The incompetence of this government has been highlighted over the summer in the school exams results fiasco. Dave Lister unpicks the rolling disaster that is Tory education policy, whether its algorithms on exams, lack of support for school safety measures on reopening, callousness on food vouchers—the road is littered with U-turns. Instead of taking responsibility, Johnson’s ministers blame Ofqual, Public Health England, the scientists… anyone but themselves.
Education and health have not been the only areas of failure. Johnson’s wrecking ball is now at work in planning and housing. Duncan Bowie reports on the Jenrick plan to tear up the Labour 1947 Act town planning framework and remove local authority and people’s rights to scrutinise development proposals, giving the green light to profiteering property developers. Little social housing will result. Becky Ross explains that while homeless people were given a short respite, with LAs part-funded to provide hotel and other accommodation, this support has now been withdrawn alongside protection for tenants. We will see an escalation of evictions and homelessness.
Preston Council, with its Community Wealth Fund, provides a ray of light in the darkening realm of local councils’ ability to meet local needs in the face of continuing resource cuts. Inequality and racism have also featured during the Covid-19 pandemic with BAME communities being hard hit. Poverty and racism explain much of this. In celebrating the work of Stuart Hall, Don Flynn demonstrates how this pioneer of cultural politics helped lay the groundwork for Black Lives Matter. While Paul Garver analyses the prospects for unseating Trump and Glyn Ford looks at the growing US-China conflict, it is clear that the world desperately needs leaders with vision, humanity and a willingness to work cooperatively.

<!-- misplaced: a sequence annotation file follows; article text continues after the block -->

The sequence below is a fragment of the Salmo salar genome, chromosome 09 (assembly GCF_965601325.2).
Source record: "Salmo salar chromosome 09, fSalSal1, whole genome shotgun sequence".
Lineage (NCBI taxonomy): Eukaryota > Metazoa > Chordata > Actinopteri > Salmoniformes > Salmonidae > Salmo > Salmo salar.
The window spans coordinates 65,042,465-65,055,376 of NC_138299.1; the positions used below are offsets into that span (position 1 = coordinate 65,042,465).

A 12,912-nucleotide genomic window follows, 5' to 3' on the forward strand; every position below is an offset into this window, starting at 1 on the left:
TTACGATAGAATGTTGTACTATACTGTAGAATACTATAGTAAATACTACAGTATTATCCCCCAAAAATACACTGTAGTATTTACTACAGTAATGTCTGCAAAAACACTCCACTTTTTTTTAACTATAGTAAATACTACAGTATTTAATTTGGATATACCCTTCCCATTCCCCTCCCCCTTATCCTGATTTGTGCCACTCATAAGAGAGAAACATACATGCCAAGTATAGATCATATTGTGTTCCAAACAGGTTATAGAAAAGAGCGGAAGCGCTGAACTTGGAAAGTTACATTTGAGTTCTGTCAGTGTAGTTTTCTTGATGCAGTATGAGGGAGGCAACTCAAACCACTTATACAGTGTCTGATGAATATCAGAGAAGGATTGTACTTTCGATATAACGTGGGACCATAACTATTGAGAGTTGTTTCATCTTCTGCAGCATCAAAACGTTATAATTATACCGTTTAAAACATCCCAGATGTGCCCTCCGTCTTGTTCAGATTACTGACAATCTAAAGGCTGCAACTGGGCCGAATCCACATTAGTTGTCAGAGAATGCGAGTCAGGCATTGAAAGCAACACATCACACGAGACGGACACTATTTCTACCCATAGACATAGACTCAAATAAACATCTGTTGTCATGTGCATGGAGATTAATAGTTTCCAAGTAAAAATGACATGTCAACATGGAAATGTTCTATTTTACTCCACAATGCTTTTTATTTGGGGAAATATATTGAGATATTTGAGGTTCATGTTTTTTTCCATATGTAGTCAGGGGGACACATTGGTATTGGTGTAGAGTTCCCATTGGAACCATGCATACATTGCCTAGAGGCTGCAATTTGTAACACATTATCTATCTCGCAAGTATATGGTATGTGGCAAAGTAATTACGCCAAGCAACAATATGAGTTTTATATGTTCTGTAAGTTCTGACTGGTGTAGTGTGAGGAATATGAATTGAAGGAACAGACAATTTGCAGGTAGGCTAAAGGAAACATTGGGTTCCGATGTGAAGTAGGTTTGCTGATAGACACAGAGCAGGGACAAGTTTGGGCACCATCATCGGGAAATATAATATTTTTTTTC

Labour’s new leadership has had but a few months in the most difficult circumstances to continue the fight for a new Britain and a safer world. Starmer has made mistakes, but the ten election pledges provide a radical campaign platform. They include common ownership of rail, mail, energy and water; abolition of Universal Credit; increasing income tax on the top 5%; reversing Tory cuts in corporation tax and clamping down on tax avoidance; abolition of tuition fees; an end to illegal wars; strengthening workplace rights; defending free movement when we leave the EU and closing detention centres like Yarls Wood; ending NHS outsourcing; a Clean Air Act and a Green New Deal.
With a tsunami of unemployment (two million by year end), Brexit (with a probable no deal trade implosion), the climate crisis and a possible second wave of Covid-19, Labour needs to be quick-footed and smart, holding the Tories’ feet to the fire while unfolding a radical alternative and strengthening the Labour coalition. Democratic socialists should be working for that aim.